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Flying Sharks

flyingsharks

Submitted by: Chandra Reyer

Children make their own “flying” sharks!

Goals:

  • To create a uniquely-designed flying shark
  • To explore the concepts of aerodynamics and physics
  • To explore cause and effect

Before You Start:
Gather materials needed: construction paper, markers, crayons, glitter or metallic glue, glue sticks, scissors and transparent tape. Also, find images of shark profiles online or from magazines for reference.

Let’s Get Started!
Step 1.
Fold a piece of construction paper in half the long way.

Step 2.
Using the reference images, draw an outline of a shark and cut out, except on the bottom. Add tape to the front end and to the tail end.

Step 3.
Using the construction paper scraps, fold and cut two triangle fin pieces at least two inches or longer. Tape to the outside of the shark on each side so that the fins are able to flap up and down.

Step 4.
Using more scraps, fold and cut a large triangular dorsal fin. Glue or tape to the inside of the top of the shark.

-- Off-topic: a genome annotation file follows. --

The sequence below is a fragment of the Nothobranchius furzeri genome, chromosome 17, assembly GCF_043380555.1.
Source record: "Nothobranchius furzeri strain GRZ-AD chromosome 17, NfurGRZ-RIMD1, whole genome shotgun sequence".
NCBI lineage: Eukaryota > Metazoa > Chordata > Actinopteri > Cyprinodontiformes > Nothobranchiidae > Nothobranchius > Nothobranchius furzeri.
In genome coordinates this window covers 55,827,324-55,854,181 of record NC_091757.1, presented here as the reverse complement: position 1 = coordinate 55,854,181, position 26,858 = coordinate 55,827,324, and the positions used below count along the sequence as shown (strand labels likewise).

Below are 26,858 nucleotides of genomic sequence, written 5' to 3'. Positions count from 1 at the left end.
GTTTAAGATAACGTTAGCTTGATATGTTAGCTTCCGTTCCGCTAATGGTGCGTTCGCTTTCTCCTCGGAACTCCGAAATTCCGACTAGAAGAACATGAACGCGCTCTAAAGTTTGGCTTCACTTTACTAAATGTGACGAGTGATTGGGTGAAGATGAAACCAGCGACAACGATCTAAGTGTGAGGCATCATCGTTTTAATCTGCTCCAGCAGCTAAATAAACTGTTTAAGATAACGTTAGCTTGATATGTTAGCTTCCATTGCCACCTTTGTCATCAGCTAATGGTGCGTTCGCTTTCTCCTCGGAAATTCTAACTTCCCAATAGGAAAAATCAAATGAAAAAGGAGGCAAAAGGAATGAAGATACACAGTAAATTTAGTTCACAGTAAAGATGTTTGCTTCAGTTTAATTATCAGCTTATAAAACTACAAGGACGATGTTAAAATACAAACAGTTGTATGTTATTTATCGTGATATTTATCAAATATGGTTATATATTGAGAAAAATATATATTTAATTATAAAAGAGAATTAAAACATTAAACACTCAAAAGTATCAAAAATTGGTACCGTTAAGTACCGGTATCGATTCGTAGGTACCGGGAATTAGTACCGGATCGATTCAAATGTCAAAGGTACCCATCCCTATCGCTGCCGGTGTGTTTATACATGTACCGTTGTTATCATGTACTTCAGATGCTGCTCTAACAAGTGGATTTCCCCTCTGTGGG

Step 5.
Decorate the shark as desired.

Step 6.
Take the shark for a test flight. Try to determine adjustments that can be made to make the shark fly farther.

Furthermore:
The sharks around South Africa’s Seal Island have developed the unique hunting technique of flying out of the water the catch prey. Find videos of these sharks online to encourage discussion about these and other types of sharks. Consider why these particular sharks have developed this method of hunting, which is different from how most other sharks hunt.

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Spider Hat

spiderhat

Submitted by: Kathy Worrell

Learn about spiders as children make a goofy hat!

Goals:

  • To learn about spiders
  • To learn that spiders have 8 legs

Before You Start:
Gather materials needed: black construction paper, wiggly eyes, glue, staples and a stapler or black tape.

Let’s Get Started!
Step 1.
Cut black construction paper into 10 equal, long strips for each child.

Step 2.
Take two strips and attach them together to create a circle that fits around the child’s head.

Step 3.
Attach 4 legs to each side of the circle. Crinkle the legs in an accordion fashion.

Step 4.
Add wiggly eyes to the front of the spider hat.

Furthermore:
Have the children wear their hats as they sing “The Itsy Bitsy Spider” and read books about spiders.

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Contact Paper Snowman

contactsnowman

Submitted by: Stacey Beauchamp

Make double-sided snowmen that hang from the ceiling.

Goals:

  • To create an interesting snowman using clear contact paper to hang in the hallway for the holidays